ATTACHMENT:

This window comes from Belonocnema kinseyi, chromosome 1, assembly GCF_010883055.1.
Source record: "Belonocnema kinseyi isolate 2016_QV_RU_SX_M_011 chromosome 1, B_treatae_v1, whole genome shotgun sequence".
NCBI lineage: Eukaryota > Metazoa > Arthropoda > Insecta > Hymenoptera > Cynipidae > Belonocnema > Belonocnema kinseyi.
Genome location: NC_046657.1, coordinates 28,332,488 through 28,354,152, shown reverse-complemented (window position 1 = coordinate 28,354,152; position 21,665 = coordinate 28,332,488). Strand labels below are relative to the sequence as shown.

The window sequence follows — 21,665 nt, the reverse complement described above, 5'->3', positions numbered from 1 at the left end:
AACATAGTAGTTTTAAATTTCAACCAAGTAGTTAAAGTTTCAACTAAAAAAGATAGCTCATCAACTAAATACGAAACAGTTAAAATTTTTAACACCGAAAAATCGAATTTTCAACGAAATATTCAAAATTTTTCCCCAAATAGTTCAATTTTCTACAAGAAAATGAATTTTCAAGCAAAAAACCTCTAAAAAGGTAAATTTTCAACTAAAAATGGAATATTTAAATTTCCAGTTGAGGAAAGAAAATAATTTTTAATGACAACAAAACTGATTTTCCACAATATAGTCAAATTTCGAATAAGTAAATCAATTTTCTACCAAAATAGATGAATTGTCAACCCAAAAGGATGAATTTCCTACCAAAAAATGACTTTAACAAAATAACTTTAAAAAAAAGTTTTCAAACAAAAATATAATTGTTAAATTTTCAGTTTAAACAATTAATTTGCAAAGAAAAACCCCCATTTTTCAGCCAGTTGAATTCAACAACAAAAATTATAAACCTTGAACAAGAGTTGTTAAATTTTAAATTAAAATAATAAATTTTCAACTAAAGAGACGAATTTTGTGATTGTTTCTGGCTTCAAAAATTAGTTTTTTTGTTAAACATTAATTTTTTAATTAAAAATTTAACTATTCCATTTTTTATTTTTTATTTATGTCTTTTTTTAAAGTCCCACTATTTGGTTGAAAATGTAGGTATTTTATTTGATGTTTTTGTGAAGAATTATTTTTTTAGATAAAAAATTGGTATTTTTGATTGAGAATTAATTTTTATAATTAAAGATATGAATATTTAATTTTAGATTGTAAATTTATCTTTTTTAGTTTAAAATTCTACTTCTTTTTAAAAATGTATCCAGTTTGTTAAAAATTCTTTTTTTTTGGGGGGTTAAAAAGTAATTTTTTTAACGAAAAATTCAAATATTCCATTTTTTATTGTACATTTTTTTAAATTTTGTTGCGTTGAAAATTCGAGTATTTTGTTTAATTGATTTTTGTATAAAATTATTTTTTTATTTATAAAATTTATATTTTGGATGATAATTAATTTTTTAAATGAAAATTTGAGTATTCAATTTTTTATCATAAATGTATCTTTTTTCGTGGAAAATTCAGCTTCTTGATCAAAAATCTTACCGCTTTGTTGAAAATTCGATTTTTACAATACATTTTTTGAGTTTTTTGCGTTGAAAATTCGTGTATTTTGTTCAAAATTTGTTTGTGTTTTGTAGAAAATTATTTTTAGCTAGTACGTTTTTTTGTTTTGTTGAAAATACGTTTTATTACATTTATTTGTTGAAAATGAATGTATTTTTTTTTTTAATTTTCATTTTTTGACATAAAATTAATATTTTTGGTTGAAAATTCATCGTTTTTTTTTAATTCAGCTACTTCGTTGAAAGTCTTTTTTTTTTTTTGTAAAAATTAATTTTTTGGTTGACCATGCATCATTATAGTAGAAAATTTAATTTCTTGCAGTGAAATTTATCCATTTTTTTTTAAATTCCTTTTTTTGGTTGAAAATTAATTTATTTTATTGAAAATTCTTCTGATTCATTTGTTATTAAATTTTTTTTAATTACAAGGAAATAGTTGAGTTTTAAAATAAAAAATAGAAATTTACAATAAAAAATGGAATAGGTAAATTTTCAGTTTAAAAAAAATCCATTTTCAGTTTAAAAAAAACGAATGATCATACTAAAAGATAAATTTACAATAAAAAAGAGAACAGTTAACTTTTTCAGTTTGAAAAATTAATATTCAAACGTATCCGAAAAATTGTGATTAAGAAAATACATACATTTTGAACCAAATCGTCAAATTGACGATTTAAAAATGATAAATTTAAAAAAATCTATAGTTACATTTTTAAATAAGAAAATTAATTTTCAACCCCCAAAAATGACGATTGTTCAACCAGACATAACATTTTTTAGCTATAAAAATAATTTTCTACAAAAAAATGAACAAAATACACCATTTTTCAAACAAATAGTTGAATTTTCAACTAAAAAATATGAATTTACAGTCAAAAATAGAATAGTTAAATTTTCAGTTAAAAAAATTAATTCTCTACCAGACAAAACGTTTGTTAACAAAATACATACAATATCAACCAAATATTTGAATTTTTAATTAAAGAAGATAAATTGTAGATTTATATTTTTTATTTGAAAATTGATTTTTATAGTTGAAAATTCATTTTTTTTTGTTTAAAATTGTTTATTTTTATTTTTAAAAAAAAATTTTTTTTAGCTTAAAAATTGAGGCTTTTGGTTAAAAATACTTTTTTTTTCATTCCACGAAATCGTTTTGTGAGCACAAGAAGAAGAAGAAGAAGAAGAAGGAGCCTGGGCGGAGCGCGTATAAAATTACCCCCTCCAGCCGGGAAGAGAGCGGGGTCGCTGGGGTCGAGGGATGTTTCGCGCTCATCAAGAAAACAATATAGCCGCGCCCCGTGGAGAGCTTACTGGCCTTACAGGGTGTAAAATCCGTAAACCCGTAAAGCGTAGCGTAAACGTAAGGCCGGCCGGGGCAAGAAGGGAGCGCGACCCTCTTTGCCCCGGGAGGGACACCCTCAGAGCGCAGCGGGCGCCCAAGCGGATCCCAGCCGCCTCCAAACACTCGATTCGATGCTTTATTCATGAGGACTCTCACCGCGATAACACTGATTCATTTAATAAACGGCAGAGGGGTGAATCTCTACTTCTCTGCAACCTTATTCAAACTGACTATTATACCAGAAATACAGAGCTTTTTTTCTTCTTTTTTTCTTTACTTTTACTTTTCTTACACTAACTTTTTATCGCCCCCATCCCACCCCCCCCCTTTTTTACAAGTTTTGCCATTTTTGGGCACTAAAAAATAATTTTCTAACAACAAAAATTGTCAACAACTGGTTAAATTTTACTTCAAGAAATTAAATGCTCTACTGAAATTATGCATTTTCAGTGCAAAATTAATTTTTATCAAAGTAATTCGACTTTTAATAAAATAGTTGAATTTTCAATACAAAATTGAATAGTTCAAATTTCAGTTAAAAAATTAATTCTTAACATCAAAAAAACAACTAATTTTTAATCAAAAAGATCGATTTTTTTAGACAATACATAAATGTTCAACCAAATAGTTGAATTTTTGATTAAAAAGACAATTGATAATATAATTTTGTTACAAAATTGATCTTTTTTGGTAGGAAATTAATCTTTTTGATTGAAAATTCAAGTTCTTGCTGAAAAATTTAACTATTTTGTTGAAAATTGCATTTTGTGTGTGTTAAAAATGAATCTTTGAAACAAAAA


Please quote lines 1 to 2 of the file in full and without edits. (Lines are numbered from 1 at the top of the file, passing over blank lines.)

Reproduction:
This window comes from Belonocnema kinseyi, chromosome 1, assembly GCF_010883055.1.
Source record: "Belonocnema kinseyi isolate 2016_QV_RU_SX_M_011 chromosome 1, B_treatae_v1, whole genome shotgun sequence".